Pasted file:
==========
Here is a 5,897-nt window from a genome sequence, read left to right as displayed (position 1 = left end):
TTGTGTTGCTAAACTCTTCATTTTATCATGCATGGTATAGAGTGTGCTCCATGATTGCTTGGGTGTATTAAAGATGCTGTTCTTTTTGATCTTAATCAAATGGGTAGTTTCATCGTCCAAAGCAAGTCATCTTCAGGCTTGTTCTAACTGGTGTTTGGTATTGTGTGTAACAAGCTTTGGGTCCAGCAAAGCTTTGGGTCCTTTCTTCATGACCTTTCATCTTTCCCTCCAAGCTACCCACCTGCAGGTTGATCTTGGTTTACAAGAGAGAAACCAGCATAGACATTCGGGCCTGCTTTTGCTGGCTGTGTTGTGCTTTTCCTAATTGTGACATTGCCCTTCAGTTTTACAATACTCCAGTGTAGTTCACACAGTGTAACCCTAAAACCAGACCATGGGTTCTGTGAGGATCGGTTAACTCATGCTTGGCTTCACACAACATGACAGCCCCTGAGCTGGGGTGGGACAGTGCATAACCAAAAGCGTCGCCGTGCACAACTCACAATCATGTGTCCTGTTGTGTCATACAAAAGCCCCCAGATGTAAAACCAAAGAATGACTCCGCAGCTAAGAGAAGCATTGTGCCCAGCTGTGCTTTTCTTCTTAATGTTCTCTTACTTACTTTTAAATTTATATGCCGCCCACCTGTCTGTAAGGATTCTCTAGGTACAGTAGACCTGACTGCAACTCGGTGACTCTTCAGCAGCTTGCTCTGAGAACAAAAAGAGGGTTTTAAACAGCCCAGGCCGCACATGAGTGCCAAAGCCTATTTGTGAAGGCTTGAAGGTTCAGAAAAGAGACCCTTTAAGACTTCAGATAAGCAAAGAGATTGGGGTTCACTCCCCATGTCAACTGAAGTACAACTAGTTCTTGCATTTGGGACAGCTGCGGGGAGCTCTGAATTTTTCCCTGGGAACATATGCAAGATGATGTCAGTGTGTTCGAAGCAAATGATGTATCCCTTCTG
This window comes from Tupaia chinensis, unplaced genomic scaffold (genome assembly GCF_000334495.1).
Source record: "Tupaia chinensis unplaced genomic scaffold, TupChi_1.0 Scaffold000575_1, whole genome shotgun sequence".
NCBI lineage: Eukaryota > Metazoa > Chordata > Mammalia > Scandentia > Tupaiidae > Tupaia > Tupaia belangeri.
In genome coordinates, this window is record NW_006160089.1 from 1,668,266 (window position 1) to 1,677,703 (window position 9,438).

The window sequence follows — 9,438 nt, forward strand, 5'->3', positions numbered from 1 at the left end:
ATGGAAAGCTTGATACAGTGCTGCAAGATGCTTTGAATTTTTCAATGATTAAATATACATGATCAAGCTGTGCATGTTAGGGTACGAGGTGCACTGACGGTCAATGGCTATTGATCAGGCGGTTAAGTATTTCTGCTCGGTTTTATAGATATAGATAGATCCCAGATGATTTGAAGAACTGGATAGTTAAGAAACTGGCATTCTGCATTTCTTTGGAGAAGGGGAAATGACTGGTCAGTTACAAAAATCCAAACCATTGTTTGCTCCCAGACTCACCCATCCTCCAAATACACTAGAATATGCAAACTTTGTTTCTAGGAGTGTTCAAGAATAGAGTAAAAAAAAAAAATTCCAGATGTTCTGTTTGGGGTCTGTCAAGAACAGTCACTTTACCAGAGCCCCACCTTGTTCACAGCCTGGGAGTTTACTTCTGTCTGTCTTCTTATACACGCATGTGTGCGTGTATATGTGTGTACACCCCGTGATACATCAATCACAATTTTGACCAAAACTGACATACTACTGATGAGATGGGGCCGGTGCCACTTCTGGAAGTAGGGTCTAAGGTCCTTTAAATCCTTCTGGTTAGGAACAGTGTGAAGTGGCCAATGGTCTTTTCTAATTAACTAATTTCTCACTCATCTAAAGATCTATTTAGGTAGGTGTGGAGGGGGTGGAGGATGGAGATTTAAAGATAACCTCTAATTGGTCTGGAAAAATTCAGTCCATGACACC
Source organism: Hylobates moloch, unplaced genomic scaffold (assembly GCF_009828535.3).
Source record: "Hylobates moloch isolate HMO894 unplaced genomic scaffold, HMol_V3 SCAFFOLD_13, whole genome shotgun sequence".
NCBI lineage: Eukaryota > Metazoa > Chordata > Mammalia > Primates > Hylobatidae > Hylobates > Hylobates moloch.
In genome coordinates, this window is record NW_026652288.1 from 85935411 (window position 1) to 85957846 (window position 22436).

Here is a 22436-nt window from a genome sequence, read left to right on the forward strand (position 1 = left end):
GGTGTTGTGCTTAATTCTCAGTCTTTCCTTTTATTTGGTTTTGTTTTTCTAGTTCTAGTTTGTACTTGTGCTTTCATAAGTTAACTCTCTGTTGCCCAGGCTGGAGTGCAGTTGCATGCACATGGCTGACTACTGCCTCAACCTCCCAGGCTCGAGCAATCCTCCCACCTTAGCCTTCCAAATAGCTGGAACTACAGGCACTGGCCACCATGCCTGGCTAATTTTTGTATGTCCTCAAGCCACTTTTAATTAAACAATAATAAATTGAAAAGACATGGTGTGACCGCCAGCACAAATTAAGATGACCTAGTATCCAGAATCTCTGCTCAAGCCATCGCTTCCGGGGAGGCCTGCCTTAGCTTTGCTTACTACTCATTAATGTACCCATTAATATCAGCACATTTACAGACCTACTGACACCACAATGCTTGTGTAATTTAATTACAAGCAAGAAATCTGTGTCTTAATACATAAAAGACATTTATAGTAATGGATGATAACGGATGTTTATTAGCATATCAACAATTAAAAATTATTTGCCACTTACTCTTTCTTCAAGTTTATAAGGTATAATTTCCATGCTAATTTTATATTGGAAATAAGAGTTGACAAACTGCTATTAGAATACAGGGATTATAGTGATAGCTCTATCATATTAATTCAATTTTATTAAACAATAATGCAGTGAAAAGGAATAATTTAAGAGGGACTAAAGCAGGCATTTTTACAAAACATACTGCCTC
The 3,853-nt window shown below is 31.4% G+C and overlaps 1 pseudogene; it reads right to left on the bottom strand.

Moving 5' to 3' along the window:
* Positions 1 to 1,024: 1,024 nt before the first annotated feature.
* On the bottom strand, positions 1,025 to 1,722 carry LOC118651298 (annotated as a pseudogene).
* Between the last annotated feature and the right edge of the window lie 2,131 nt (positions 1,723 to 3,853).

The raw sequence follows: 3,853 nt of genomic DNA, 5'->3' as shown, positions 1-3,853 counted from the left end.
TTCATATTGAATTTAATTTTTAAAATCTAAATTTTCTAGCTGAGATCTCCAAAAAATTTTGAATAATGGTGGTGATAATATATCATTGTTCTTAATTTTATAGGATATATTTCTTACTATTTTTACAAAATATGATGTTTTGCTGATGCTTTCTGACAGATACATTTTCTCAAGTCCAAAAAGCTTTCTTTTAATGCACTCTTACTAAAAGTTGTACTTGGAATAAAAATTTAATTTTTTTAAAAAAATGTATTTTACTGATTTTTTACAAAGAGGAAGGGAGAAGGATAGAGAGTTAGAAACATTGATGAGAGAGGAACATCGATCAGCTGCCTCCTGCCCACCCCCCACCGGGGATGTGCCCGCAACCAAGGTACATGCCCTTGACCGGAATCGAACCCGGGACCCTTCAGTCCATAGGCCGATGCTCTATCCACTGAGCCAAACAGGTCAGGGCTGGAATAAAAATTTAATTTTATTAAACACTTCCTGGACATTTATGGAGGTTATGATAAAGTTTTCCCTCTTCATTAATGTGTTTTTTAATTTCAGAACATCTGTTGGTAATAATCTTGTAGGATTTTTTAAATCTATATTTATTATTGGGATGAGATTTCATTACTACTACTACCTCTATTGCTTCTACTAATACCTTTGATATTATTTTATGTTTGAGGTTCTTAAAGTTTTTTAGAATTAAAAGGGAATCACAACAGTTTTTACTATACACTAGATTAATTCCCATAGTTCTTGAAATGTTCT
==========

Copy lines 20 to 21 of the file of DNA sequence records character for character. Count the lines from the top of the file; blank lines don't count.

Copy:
The raw sequence follows: 3,853 nt of genomic DNA, 5'->3' as shown, positions 1-3,853 counted from the left end.
TTCATATTGAATTTAATTTTTAAAATCTAAATTTTCTAGCTGAGATCTCCAAAAAATTTTGAATAATGGTGGTGATAATATATCATTGTTCTTAATTTTATAGGATATATTTCTTACTATTTTTACAAAATATGATGTTTTGCTGATGCTTTCTGACAGATACATTTTCTCAAGTCCAAAAAGCTTTCTTTTAATGCACTCTTACTAAAAGTTGTACTTGGAATAAAAATTTAATTTTTTTAAAAAAATGTATTTTACTGATTTTTTACAAAGAGGAAGGGAGAAGGATAGAGAGTTAGAAACATTGATGAGAGAGGAACATCGATCAGCTGCCTCCTGCCCACCCCCCACCGGGGATGTGCCCGCAACCAAGGTACATGCCCTTGACCGGAATCGAACCCGGGACCCTTCAGTCCATAGGCCGATGCTCTATCCACTGAGCCAAACAGGTCAGGGCTGGAATAAAAATTTAATTTTATTAAACACTTCCTGGACATTTATGGAGGTTATGATAAAGTTTTCCCTCTTCATTAATGTGTTTTTTAATTTCAGAACATCTGTTGGTAATAATCTTGTAGGATTTTTTAAATCTATATTTATTATTGGGATGAGATTTCATTACTACTACTACCTCTATTGCTTCTACTAATACCTTTGATATTATTTTATGTTTGAGGTTCTTAAAGTTTTTTAGAATTAAAAGGGAATCACAACAGTTTTTACTATACACTAGATTAATTCCCATAGTTCTTGAAATGTTCT